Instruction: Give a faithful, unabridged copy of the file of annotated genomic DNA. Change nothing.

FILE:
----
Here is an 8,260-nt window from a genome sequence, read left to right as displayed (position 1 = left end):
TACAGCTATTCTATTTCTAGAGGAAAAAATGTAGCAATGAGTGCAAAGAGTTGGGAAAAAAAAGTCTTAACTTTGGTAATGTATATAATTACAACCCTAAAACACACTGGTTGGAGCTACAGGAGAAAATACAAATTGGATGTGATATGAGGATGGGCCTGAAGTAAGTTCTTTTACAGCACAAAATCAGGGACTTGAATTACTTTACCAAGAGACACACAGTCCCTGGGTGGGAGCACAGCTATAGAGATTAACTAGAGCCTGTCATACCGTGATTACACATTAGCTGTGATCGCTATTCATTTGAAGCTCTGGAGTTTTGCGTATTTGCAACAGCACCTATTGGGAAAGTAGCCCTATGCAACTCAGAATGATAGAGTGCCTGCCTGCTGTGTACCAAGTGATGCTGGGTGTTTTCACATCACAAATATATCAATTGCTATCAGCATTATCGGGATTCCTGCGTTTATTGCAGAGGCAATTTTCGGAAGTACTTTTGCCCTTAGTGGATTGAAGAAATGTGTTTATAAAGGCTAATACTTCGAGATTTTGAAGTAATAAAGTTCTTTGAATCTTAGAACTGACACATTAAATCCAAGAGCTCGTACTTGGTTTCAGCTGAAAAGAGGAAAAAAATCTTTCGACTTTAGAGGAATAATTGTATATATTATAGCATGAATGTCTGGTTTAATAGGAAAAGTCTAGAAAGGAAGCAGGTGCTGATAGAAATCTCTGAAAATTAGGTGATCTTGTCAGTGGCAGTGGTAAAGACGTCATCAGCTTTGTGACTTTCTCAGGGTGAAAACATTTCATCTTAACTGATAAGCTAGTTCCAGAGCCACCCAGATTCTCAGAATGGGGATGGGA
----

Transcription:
Here is an 8,260-nt window from a genome sequence, read left to right as displayed (position 1 = left end):
TACAGCTATTCTATTTCTAGAGGAAAAAATGTAGCAATGAGTGCAAAGAGTTGGGAAAAAAAAGTCTTAACTTTGGTAATGTATATAATTACAACCCTAAAACACACTGGTTGGAGCTACAGGAGAAAATACAAATTGGATGTGATATGAGGATGGGCCTGAAGTAAGTTCTTTTACAGCACAAAATCAGGGACTTGAATTACTTTACCAAGAGACACACAGTCCCTGGGTGGGAGCACAGCTATAGAGATTAACTAGAGCCTGTCATACCGTGATTACACATTAGCTGTGATCGCTATTCATTTGAAGCTCTGGAGTTTTGCGTATTTGCAACAGCACCTATTGGGAAAGTAGCCCTATGCAACTCAGAATGATAGAGTGCCTGCCTGCTGTGTACCAAGTGATGCTGGGTGTTTTCACATCACAAATATATCAATTGCTATCAGCATTATCGGGATTCCTGCGTTTATTGCAGAGGCAATTTTCGGAAGTACTTTTGCCCTTAGTGGATTGAAGAAATGTGTTTATAAAGGCTAATACTTCGAGATTTTGAAGTAATAAAGTTCTTTGAATCTTAGAACTGACACATTAAATCCAAGAGCTCGTACTTGGTTTCAGCTGAAAAGAGGAAAAAAATCTTTCGACTTTAGAGGAATAATTGTATATATTATAGCATGAATGTCTGGTTTAATAGGAAAAGTCTAGAAAGGAAGCAGGTGCTGATAGAAATCTCTGAAAATTAGGTGATCTTGTCAGTGGCAGTGGTAAAGACGTCATCAGCTTTGTGACTTTCTCAGGGTGAAAACATTTCATCTTAACTGATAAGCTAGTTCCAGAGCCACCCAGATTCTCAGAATGGGGATGGGA